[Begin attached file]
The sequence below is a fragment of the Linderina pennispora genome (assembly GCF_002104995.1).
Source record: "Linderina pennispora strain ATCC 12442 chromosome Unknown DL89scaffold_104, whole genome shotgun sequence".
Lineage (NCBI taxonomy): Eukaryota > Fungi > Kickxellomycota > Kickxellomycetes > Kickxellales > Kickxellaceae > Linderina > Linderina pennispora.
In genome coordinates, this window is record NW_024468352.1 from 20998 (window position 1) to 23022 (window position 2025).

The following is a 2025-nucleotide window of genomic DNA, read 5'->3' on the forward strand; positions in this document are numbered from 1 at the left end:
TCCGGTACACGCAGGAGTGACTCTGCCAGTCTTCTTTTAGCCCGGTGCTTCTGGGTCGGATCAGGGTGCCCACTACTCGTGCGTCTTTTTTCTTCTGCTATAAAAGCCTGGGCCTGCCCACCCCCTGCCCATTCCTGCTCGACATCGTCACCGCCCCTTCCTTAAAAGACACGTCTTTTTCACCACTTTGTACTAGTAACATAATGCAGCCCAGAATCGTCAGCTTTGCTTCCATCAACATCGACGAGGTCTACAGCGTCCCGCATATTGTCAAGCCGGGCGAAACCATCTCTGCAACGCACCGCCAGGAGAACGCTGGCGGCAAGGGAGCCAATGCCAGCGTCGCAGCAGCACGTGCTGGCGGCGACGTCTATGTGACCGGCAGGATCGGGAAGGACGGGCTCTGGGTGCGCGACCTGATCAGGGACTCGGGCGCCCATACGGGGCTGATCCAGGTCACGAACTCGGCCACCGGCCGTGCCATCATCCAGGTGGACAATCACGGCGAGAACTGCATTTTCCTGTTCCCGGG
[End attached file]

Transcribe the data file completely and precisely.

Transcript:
The sequence below is a fragment of the Linderina pennispora genome (assembly GCF_002104995.1).
Source record: "Linderina pennispora strain ATCC 12442 chromosome Unknown DL89scaffold_104, whole genome shotgun sequence".
Lineage (NCBI taxonomy): Eukaryota > Fungi > Kickxellomycota > Kickxellomycetes > Kickxellales > Kickxellaceae > Linderina > Linderina pennispora.
In genome coordinates, this window is record NW_024468352.1 from 20998 (window position 1) to 23022 (window position 2025).

The following is a 2025-nucleotide window of genomic DNA, read 5'->3' on the forward strand; positions in this document are numbered from 1 at the left end:
TCCGGTACACGCAGGAGTGACTCTGCCAGTCTTCTTTTAGCCCGGTGCTTCTGGGTCGGATCAGGGTGCCCACTACTCGTGCGTCTTTTTTCTTCTGCTATAAAAGCCTGGGCCTGCCCACCCCCTGCCCATTCCTGCTCGACATCGTCACCGCCCCTTCCTTAAAAGACACGTCTTTTTCACCACTTTGTACTAGTAACATAATGCAGCCCAGAATCGTCAGCTTTGCTTCCATCAACATCGACGAGGTCTACAGCGTCCCGCATATTGTCAAGCCGGGCGAAACCATCTCTGCAACGCACCGCCAGGAGAACGCTGGCGGCAAGGGAGCCAATGCCAGCGTCGCAGCAGCACGTGCTGGCGGCGACGTCTATGTGACCGGCAGGATCGGGAAGGACGGGCTCTGGGTGCGCGACCTGATCAGGGACTCGGGCGCCCATACGGGGCTGATCCAGGTCACGAACTCGGCCACCGGCCGTGCCATCATCCAGGTGGACAATCACGGCGAGAACTGCATTTTCCTGTTCCCGGG